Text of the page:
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Organization ‘fires’ workers for giving misinformation during voter registrations

By Mark Wineka


SALISBURY — A pair of Community Voters Project workers were fired Tuesday after complaints they were misleading people in their efforts to register them to vote.

Rowan County Board of Elections Director Nancy Evans said part of their misinformation was telling people if they didn’t register now or update their information, they would face a fee later.

Evans said the Community Voters Project representatives, who were soliciting people Monday outside of Walmart and Tru Value and inside West End Plaza, also identified themselves to people as being part of the “elections.”

Evans stressed they were not employees of the Rowan County Board of Elections, nor did they represent the board.

There are no fees connected to voter registration.

The voter registration deadline for the Nov. 8 election ends at 5 p.m. Friday.

Evans said Marshall Tutor, an investigator with the State Board of Elections, contacted the Community Voters Project director who apologized and said the workers in question were “fired” Tuesday for failing to follow the nonprofit organization’s policies.

“There were hired Saturday, fired today,” said Evans, who actually spoke to the workers at the West End Plaza after receiving complaints Monday.

The new Board of Elections office is located in the West End Plaza. Evans said she received three calls expressing concerns about this particular voter registration effort and also had another person step into the office with questions about what the pair were saying.

“I walked out there and asked them who they were with,” Evans said.

They identified themselves as being with the Community Voters Project out of Charlotte, she said.

“They were all confused,” Evans added. “I don’t know where they got their information.”

With many people they were talking with, the workers said they could register them to vote, and by doing so, waive the fee they otherwise would have to pay.

“I don’t know what all they were saying,” Evans added. “Maybe what I said helped.”

Evans heard that after the Community Voters Project workers went to Walmart a second time, they were asked to leave.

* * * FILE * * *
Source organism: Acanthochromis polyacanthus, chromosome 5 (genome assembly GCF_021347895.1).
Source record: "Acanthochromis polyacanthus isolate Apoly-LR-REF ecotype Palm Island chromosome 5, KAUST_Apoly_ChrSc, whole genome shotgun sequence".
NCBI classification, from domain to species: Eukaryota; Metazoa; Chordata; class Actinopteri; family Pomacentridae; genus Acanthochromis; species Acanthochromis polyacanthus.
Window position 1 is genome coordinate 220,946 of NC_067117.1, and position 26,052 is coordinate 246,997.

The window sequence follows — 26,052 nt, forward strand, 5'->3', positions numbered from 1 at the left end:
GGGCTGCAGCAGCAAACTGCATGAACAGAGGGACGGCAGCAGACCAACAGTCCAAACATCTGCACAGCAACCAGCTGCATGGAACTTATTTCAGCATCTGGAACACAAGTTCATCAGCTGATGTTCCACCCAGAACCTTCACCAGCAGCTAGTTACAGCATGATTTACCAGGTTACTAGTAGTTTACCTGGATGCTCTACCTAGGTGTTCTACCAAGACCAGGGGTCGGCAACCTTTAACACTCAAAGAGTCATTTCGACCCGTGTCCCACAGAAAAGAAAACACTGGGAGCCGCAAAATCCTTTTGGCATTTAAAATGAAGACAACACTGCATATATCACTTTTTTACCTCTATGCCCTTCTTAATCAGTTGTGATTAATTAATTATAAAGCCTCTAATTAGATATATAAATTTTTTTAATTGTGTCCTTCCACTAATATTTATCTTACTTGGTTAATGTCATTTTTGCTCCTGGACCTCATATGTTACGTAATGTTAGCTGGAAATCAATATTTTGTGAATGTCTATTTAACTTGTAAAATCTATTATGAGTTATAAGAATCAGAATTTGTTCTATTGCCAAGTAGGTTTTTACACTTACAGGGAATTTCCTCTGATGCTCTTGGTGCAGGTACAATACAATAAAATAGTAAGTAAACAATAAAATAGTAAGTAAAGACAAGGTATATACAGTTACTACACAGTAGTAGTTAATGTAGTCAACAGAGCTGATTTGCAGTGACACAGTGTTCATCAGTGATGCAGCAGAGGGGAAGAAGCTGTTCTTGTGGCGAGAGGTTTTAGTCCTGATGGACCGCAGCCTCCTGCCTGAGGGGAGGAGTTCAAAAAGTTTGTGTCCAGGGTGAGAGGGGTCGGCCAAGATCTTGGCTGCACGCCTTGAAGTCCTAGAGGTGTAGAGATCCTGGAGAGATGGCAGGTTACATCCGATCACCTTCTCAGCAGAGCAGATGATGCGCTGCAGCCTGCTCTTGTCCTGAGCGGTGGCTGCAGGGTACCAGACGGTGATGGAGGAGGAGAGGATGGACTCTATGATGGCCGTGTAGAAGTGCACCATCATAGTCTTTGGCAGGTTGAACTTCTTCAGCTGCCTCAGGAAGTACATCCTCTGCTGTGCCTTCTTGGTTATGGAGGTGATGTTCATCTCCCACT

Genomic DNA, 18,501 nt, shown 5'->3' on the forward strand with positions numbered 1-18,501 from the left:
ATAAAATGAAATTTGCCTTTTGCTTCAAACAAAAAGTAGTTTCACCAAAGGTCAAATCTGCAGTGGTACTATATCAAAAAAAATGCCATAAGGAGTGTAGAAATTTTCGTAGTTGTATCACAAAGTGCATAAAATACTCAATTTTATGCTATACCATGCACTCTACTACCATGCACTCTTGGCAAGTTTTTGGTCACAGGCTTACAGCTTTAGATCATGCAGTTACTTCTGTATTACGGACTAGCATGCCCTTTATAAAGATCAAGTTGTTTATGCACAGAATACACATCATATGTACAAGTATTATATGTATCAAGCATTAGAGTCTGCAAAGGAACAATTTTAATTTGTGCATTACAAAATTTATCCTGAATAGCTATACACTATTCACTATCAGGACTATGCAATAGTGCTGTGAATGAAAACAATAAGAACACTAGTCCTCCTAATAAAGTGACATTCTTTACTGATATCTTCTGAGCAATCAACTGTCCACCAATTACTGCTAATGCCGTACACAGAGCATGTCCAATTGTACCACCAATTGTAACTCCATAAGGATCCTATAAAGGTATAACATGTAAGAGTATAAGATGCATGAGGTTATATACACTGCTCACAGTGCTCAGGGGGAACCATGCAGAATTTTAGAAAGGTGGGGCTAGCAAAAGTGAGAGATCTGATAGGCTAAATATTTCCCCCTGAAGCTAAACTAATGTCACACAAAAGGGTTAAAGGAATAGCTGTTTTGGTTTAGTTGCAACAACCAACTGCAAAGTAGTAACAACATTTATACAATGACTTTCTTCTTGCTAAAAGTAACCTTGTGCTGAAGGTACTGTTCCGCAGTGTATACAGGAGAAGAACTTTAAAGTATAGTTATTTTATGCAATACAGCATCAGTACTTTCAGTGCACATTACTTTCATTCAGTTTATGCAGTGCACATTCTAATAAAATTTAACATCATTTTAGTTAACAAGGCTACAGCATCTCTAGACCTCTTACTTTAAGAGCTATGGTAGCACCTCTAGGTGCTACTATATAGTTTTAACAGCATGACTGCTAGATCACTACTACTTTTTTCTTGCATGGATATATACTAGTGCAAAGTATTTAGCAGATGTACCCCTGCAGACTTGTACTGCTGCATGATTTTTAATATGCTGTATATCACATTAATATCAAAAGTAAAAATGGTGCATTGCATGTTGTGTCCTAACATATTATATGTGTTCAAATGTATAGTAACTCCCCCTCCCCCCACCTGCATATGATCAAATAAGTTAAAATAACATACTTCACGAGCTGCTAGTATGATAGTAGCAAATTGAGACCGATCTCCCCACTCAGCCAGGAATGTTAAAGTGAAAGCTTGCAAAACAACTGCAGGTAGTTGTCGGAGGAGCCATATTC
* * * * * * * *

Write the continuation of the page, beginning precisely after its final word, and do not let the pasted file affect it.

Evans stressed Community Voters Project is a legitimate organization aimed at increasing voter registration, but these particular workers were misrepresenting themselves and the registration process.

It is not known whether the people in question were volunteers or staff.

“People need to be careful and ask questions and don’t assume everything is OK,” Evans said.

Before learning Community Voters Project had addressed the situation, Evans’ office issued a press release Tuesday morning warning about the people who were encouraging citizens to register so they wouldn’t face a fee.

According to the Community Voters Project website,  the organization aims at “increasing civic engagement among under-served and underrepresented communities, focusing primarily on African Americans, Latinos, and in some locations, young people, through non-partisan voter registration and get-out-the-vote campaigns.”

To date, the website added, Community Voters Project has registered 190,000 voters. Its goal for 2015-16 is to register 200,000 voters in Pennsylvania, North Carolina, Florida, Georgia, Colorado and Arizona.

In North Carolina, it has offices in Raleigh and Charlotte. It is a project of the Public Interest Network and is sponsored by the Center for Public Interest Research and the Fair Share Education Fund, both nonprofit organizations.

The website adds: “The Community Voters Project functions on a personal level – their staffers and volunteers are in the streets, continuing the fight against disenfranchisement by registering voters one by one and providing clarification into the (sometimes intentionally confusing) registration and voting processes.”

Anyone can pick up voter registration forms and register eligible people to vote. Evans said if organizations are doing big registration drives, they can order, for example, up to 1,000 voter registration forms online off the State Board of Elections website.

If you have questions about registering to vote or your registration status, contact the Board of Elections Office at 704-216-8140.

Contact Mark Wineka at 704-797-4263.



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